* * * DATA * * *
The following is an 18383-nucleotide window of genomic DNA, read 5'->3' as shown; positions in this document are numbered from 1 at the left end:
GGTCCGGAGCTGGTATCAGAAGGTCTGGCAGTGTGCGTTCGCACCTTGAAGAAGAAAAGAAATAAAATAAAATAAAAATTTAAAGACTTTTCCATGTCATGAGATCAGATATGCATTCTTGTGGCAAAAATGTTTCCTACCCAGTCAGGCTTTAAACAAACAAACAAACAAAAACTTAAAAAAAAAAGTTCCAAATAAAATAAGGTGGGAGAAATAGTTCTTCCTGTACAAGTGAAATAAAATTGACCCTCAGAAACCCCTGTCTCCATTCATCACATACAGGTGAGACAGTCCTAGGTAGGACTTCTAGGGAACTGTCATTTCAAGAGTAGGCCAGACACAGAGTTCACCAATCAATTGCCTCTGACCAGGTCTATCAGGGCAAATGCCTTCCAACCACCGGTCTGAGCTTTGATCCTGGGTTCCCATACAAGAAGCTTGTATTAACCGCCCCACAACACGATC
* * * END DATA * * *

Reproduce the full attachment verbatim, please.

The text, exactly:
The following is an 18383-nucleotide window of genomic DNA, read 5'->3' as shown; positions in this document are numbered from 1 at the left end:
GGTCCGGAGCTGGTATCAGAAGGTCTGGCAGTGTGCGTTCGCACCTTGAAGAAGAAAAGAAATAAAATAAAATAAAAATTTAAAGACTTTTCCATGTCATGAGATCAGATATGCATTCTTGTGGCAAAAATGTTTCCTACCCAGTCAGGCTTTAAACAAACAAACAAACAAAAACTTAAAAAAAAAAGTTCCAAATAAAATAAGGTGGGAGAAATAGTTCTTCCTGTACAAGTGAAATAAAATTGACCCTCAGAAACCCCTGTCTCCATTCATCACATACAGGTGAGACAGTCCTAGGTAGGACTTCTAGGGAACTGTCATTTCAAGAGTAGGCCAGACACAGAGTTCACCAATCAATTGCCTCTGACCAGGTCTATCAGGGCAAATGCCTTCCAACCACCGGTCTGAGCTTTGATCCTGGGTTCCCATACAAGAAGCTTGTATTAACCGCCCCACAACACGATC